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Wednesday, November 30, 2005  
Lab to double plutonium storage

By: Ian Hoffman, Staff Writer
Published In: Oakland Tribune

As expected, the nation's nuclear weapons chief has chosen to double storage and daily work limits for plutonium at Lawrence Livermore National Laboratory and begin firing the world's largest laser at targets closely mimicking H-bombs.

National Nuclear Security Administration chief Linton Brooks, in a Nov. 22 letter released Tuesday, approved an environmental study that amounts to a 10-year blueprint for the nuclear weapons lab, with plans to boost its weapons research and add 500 employees to its work force.

Aspects of the plans are controversial and clash with broader, if slower movement by the federal government toward removal of plutonium from nuclear weapons sites such as Livermore that are surrounded by homes.

While several Bay Area businesses and construction unions supported an expansion of the lab's

core nuclear weapons work, people filed about 9,000 comments in opposition.

"This decision basically rolls over a whole community," said Marylia Kelley, executive director of Tri-Valley CAREs, a nuclear disarmament group that organized opposition to more weapons work at Livermore. "This basically says, 'Screw you.'"

This fall, advisers to Energy Secretary Samuel Bodman said continued work with weapons quantities of plutonium in facilities close to residential areas posed an intolerable safety and security risk. They recommended emptying the plutonium facility at Lawrence Livermore, known as Superblock, as well as similar facilities at Los Alamos lab.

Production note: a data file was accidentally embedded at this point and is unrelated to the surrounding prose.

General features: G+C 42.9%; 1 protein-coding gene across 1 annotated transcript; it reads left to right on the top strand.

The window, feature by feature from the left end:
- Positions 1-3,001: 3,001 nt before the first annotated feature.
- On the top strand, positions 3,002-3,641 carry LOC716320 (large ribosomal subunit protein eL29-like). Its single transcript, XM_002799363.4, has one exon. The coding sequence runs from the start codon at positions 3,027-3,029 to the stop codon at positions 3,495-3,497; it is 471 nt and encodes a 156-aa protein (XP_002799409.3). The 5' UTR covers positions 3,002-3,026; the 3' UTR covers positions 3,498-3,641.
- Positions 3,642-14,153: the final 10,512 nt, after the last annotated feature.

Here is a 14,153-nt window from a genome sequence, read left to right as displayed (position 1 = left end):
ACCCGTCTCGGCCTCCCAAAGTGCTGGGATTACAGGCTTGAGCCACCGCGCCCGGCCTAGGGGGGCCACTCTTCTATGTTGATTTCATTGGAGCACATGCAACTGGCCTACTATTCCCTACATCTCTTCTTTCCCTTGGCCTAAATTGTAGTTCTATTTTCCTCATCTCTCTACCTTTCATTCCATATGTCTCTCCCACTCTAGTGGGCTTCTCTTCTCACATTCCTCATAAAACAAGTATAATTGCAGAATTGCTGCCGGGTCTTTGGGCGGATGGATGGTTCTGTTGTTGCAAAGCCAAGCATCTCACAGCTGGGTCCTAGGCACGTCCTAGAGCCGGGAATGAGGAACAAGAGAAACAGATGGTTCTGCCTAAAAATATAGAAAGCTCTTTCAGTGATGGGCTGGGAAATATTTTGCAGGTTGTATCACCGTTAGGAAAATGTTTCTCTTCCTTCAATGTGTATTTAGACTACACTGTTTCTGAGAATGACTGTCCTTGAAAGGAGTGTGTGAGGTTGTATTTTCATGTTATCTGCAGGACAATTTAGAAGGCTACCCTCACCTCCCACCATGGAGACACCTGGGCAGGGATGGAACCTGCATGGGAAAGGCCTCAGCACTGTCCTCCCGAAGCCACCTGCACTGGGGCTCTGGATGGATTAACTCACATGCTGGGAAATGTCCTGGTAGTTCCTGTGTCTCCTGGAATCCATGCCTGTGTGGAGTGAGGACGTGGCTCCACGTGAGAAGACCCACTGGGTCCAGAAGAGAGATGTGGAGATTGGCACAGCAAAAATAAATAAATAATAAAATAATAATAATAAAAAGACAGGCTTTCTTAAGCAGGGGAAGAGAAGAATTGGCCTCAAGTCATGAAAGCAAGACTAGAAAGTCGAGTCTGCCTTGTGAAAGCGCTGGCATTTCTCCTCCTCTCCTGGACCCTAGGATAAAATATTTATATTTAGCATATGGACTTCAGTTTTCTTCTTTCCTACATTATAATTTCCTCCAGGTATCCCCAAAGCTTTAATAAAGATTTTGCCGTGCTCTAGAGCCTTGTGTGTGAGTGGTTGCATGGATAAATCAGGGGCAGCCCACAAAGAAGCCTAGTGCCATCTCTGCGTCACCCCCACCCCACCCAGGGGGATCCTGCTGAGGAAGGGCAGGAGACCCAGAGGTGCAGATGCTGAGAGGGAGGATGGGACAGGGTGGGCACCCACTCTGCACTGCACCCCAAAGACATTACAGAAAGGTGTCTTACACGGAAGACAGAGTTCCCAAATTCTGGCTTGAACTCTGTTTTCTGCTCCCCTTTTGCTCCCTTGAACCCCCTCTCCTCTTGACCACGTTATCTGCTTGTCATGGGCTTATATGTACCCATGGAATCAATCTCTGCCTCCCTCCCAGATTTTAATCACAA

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Earlier this month, key Senate and House lawmakers chided the Energy Department for failing to act more quickly on this consolidation of nuclear materials into a single, highly secure and remote center, a kind of desert fortress.

But Livermore officials worry the loss of plutonium work could mark the beginning of the end for the lab's bread-and-butter weapons research. And National Nuclear Security Administration officials say removing plutonium from Livermore now would frustrate national security needs.

Instead, Brooks has approved a doubling of the regulatory ceiling for plutonium storage to more than 3,000 pounds and a doubling of day-to-day work limits in two lab rooms to 88 pounds, enough for a half-dozen atomic bombs.

Among other things, Superblock contains experiments to watch for changes in weapons-grade plutonium as it ages, much as the metal does in real bombs, as well as research into new methods of building plutonium fission cores for weapons with less waste.

Federal officials say there also is a national security need to use standard nuclear weapons materials and shapes inside the National Ignition Facility, a stadium-size laser bringing 192 beams to bear on targets smaller than a sewing thimble.

When complete in late 2008, the giant laser and its close cousin in France are expected to be the world's only facilities capable of reaching the pressures and temperatures found in the centers of stars and detonating nuclear weapons.

The plans approved by NNSA and announced Tuesday clear Livermore scientists to fire the laser at targets of plutonium, lithium deuteride and highly enriched uranium, in tiny, gram quantities but configurations that approximate modern H-bombs.

Creating tiny thermonuclear explosions on such targets will release more energy and generate more radiation than more standard laser-fusion targets. But Livermore scientists say the weapons- relevant targets will allow them to tinker with the miniaturized designs and explore what kinds of changes can make bombs fail.

Contact Ian Hoffman at

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